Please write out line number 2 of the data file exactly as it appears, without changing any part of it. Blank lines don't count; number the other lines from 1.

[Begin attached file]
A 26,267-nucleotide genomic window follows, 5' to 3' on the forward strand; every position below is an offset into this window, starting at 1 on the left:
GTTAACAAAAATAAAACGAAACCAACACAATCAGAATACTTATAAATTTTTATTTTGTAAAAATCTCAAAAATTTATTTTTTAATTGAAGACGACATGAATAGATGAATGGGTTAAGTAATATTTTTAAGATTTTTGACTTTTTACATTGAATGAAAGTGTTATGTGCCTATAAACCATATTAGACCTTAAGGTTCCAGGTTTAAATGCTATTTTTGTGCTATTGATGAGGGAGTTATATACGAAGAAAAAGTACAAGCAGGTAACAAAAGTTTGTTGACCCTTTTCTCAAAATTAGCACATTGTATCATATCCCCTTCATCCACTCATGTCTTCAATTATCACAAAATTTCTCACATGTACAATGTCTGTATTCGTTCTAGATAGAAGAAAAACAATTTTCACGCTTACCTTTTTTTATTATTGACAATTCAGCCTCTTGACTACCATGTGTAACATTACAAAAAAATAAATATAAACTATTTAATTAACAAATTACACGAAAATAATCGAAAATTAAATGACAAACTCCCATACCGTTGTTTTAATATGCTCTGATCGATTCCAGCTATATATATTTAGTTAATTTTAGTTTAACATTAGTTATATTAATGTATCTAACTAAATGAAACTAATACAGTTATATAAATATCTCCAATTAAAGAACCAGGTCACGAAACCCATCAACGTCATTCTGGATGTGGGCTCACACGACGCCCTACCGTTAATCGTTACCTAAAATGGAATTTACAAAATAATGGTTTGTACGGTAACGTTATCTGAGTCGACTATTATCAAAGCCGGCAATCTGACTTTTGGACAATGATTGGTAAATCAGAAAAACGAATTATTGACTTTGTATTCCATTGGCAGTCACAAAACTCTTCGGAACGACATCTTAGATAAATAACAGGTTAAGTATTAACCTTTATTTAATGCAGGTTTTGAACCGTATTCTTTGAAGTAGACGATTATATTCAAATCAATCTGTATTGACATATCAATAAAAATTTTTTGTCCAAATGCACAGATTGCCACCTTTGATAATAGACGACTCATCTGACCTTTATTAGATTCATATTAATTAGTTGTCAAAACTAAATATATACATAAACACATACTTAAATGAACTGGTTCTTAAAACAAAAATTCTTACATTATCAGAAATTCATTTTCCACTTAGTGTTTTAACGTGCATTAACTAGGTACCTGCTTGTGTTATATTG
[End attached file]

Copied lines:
GTTAACAAAAATAAAACGAAACCAACACAATCAGAATACTTATAAATTTTTATTTTGTAAAAATCTCAAAAATTTATTTTTTAATTGAAGACGACATGAATAGATGAATGGGTTAAGTAATATTTTTAAGATTTTTGACTTTTTACATTGAATGAAAGTGTTATGTGCCTATAAACCATATTAGACCTTAAGGTTCCAGGTTTAAATGCTATTTTTGTGCTATTGATGAGGGAGTTATATACGAAGAAAAAGTACAAGCAGGTAACAAAAGTTTGTTGACCCTTTTCTCAAAATTAGCACATTGTATCATATCCCCTTCATCCACTCATGTCTTCAATTATCACAAAATTTCTCACATGTACAATGTCTGTATTCGTTCTAGATAGAAGAAAAACAATTTTCACGCTTACCTTTTTTTATTATTGACAATTCAGCCTCTTGACTACCATGTGTAACATTACAAAAAAATAAATATAAACTATTTAATTAACAAATTACACGAAAATAATCGAAAATTAAATGACAAACTCCCATACCGTTGTTTTAATATGCTCTGATCGATTCCAGCTATATATATTTAGTTAATTTTAGTTTAACATTAGTTATATTAATGTATCTAACTAAATGAAACTAATACAGTTATATAAATATCTCCAATTAAAGAACCAGGTCACGAAACCCATCAACGTCATTCTGGATGTGGGCTCACACGACGCCCTACCGTTAATCGTTACCTAAAATGGAATTTACAAAATAATGGTTTGTACGGTAACGTTATCTGAGTCGACTATTATCAAAGCCGGCAATCTGACTTTTGGACAATGATTGGTAAATCAGAAAAACGAATTATTGACTTTGTATTCCATTGGCAGTCACAAAACTCTTCGGAACGACATCTTAGATAAATAACAGGTTAAGTATTAACCTTTATTTAATGCAGGTTTTGAACCGTATTCTTTGAAGTAGACGATTATATTCAAATCAATCTGTATTGACATATCAATAAAAATTTTTTGTCCAAATGCACAGATTGCCACCTTTGATAATAGACGACTCATCTGACCTTTATTAGATTCATATTAATTAGTTGTCAAAACTAAATATATACATAAACACATACTTAAATGAACTGGTTCTTAAAACAAAAATTCTTACATTATCAGAAATTCATTTTCCACTTAGTGTTTTAACGTGCATTAACTAGGTACCTGCTTGTGTTATATTG